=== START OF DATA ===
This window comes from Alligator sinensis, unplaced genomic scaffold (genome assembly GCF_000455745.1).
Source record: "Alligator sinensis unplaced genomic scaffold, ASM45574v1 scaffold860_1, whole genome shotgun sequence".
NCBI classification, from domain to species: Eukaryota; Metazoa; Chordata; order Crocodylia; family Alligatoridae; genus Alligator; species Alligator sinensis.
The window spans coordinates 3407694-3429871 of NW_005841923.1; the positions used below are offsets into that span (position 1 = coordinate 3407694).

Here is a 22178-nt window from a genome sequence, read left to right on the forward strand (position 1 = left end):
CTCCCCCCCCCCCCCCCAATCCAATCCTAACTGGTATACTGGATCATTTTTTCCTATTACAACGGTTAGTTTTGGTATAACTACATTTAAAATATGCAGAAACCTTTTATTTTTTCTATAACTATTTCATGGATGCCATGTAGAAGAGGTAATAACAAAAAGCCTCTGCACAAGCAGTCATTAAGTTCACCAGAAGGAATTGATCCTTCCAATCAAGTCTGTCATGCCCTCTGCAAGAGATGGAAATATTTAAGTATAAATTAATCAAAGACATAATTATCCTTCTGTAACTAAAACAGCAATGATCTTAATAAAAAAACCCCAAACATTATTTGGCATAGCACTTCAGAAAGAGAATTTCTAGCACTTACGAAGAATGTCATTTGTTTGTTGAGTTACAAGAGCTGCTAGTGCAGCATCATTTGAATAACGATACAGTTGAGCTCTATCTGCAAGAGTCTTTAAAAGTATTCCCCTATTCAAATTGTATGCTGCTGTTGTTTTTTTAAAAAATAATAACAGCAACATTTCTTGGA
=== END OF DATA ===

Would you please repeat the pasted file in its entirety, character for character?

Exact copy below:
This window comes from Alligator sinensis, unplaced genomic scaffold (genome assembly GCF_000455745.1).
Source record: "Alligator sinensis unplaced genomic scaffold, ASM45574v1 scaffold860_1, whole genome shotgun sequence".
NCBI classification, from domain to species: Eukaryota; Metazoa; Chordata; order Crocodylia; family Alligatoridae; genus Alligator; species Alligator sinensis.
The window spans coordinates 3407694-3429871 of NW_005841923.1; the positions used below are offsets into that span (position 1 = coordinate 3407694).

Here is a 22178-nt window from a genome sequence, read left to right on the forward strand (position 1 = left end):
CTCCCCCCCCCCCCCCCAATCCAATCCTAACTGGTATACTGGATCATTTTTTCCTATTACAACGGTTAGTTTTGGTATAACTACATTTAAAATATGCAGAAACCTTTTATTTTTTCTATAACTATTTCATGGATGCCATGTAGAAGAGGTAATAACAAAAAGCCTCTGCACAAGCAGTCATTAAGTTCACCAGAAGGAATTGATCCTTCCAATCAAGTCTGTCATGCCCTCTGCAAGAGATGGAAATATTTAAGTATAAATTAATCAAAGACATAATTATCCTTCTGTAACTAAAACAGCAATGATCTTAATAAAAAAACCCCAAACATTATTTGGCATAGCACTTCAGAAAGAGAATTTCTAGCACTTACGAAGAATGTCATTTGTTTGTTGAGTTACAAGAGCTGCTAGTGCAGCATCATTTGAATAACGATACAGTTGAGCTCTATCTGCAAGAGTCTTTAAAAGTATTCCCCTATTCAAATTGTATGCTGCTGTTGTTTTTTTAAAAAATAATAACAGCAACATTTCTTGGA